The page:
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European Journal of Epidemiology

, Volume 29, Issue 6, pp 419–427 | Cite as

Adverse outcomes of frailty in the elderly: the Rotterdam Study

  • Lies Lahousse
  • Bastiaan Maes
  • Gijsbertus Ziere
  • Daan W. Loth
  • Vincentius J. A. Verlinden
  • M. Carola Zillikens
  • André G. Uitterlinden
  • Fernando Rivadeneira
  • Henning Tiemeier
  • Oscar H. Franco
  • M. Arfan Ikram
  • Albert Hofman
  • Guy G. Brusselle
  • Bruno H. StrickerEmail author
GERIATRIC EPIDEMIOLOGY

Abstract

To investigate the prevalence of frailty in a Dutch elderly population and to identify adverse health outcomes associated with the frailty phenotype independent of the comorbidities. Cross-sectional and longitudinal analyses within the Rotterdam Study (the Netherlands), a prospective population-based cohort study in persons aged ≥55 years. Frailty was defined as meeting three or more of five established criteria for frailty, evaluating nutritional status, physical activity, mobility, grip strength and exhaustion. Intermediate frailty was defined as meeting one or two frailty criteria. Comorbidities were objectively measured. Health outcomes were assessed by means of questionnaires, physical examinations and continuous follow-up through general practitioners and municipal health authorities for mortality. Of 2,833 participants (median age 74.0 years, inter quartile range 9) with sufficiently evaluated frailty criteria, 163 (5.8 %) participants were frail and 1,454 (51.3 %) intermediate frail. Frail elderly were more likely to be older and female, to have an impaired quality of life and to have fallen or to have been hospitalized. 108 (72.0 %) frail participants had ≥2 comorbidities, compared to 777 (54.4 %) intermediate frail and 522 (44.8 %) non-frail participants. Adjusted for age, sex and comorbidities, frail elderly had a significantly increased risk of dying within 3 years (HR 3.4; 95 % CI 1.9–6.4), compared to the non-frail elderly. This study in a general Dutch population of community-dwelling elderly able to perform the frailty tests, demonstrates that frailty is common and that frail elderly are at increased risk of death independent of comorbidities.

Keywords

Frail elderly Weight loss Grip strength Physical activity Mortality 

Abbreviations

BMI

Body mass index

CES-D

Center for epidemiological studies depression

CI

Confidence interval

COPD

Chronic obstructive pulmonary disease

FEV1

Forced expiratory volume in 1 s

FVC

Forced vital capacity

Hb

Hemoglobin

HR

Hazard ratio

IQR

Inter quartile range

OR

Odds ratio

QoL

Quality of life

RS

Rotterdam Study

WBC

White blood cells

Notes

Acknowledgments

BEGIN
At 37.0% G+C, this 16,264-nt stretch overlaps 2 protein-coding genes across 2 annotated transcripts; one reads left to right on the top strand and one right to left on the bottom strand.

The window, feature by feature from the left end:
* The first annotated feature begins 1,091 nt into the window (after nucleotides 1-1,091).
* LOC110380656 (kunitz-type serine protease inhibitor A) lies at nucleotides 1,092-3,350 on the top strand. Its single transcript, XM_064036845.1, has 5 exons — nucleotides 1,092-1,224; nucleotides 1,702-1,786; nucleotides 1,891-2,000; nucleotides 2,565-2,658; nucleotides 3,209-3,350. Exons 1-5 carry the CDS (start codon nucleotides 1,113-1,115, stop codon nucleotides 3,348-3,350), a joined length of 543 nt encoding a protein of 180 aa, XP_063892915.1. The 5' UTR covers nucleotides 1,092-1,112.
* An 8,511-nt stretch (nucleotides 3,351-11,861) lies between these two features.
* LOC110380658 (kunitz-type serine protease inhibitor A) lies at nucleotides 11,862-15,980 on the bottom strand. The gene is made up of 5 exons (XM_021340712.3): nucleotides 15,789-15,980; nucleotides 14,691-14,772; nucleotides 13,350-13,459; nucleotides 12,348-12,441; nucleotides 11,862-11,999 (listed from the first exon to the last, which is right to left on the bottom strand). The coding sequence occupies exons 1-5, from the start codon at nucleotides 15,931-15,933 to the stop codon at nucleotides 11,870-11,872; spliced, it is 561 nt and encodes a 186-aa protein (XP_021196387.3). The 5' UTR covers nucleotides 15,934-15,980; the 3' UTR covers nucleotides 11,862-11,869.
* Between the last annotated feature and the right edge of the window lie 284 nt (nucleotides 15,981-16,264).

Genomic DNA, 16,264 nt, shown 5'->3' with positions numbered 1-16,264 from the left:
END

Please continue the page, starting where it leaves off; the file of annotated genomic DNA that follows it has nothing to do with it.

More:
The authors thank the study participants, the staff from the Rotterdam Study, J. Verkroost, F. van Rooij, M. Leening, R. Ruiter and the participating general practitioners. This study was supported by the Fund for Scientific Research Flanders (FWO) project G035014 N. The funding source had no involvement in the collection, analysis, writing, interpretation, nor in the decision to submit the paper for publication. Researchers were independent from funders for this work.

Conflict of interest

None of the authors has important conflicts of interest with relevance to the submitted work.

Supplementary material

10654_2014_9924_MOESM1_ESM.docx (15 kb)
Supplementary material 1 (DOCX 15 kb)

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Copyright information

© Springer Science+Business Media Dordrecht 2014

Authors and Affiliations

  • Lies Lahousse
    • 1
    • 2
  • Bastiaan Maes
    • 1
    • 2
  • Gijsbertus Ziere
    • 2
  • Daan W. Loth
    • 2
  • Vincentius J. A. Verlinden
    • 2
    • 3
  • M. Carola Zillikens
    • 4
    • 7
  • André G. Uitterlinden
    • 2
    • 4
    • 7
  • Fernando Rivadeneira
    • 2
    • 4
    • 7
  • Henning Tiemeier
    • 2
    • 7
  • Oscar H. Franco
    • 2
    • 7
  • M. Arfan Ikram
    • 2
    • 3
    • 5
    • 7
  • Albert Hofman
    • 2
    • 7
  • Guy G. Brusselle
    • 1
    • 2
    • 6
  • Bruno H. Stricker
    • 2
    • 7
    • 8
    Email author
  1. 1.Department of Respiratory Medicine, Ghent University HospitalGhent UniversityGhentBelgium
  2. 2.Departments of EpidemiologyErasmus Medical CenterRotterdamThe Netherlands
  3. 3.Departments of RadiologyErasmus Medical CenterRotterdamThe Netherlands
  4. 4.Departments of Internal MedicineErasmus Medical CenterRotterdamThe Netherlands
  5. 5.Departments of NeurologyErasmus Medical CenterRotterdamThe Netherlands
  6. 6.Departments of Respiratory MedicineErasmus Medical CenterRotterdamThe Netherlands
  7. 7.Netherlands Consortium on Healthy Aging (NCHA)LeidenThe Netherlands
  8. 8.Inspectorate of HealthcareThe HagueThe Netherlands

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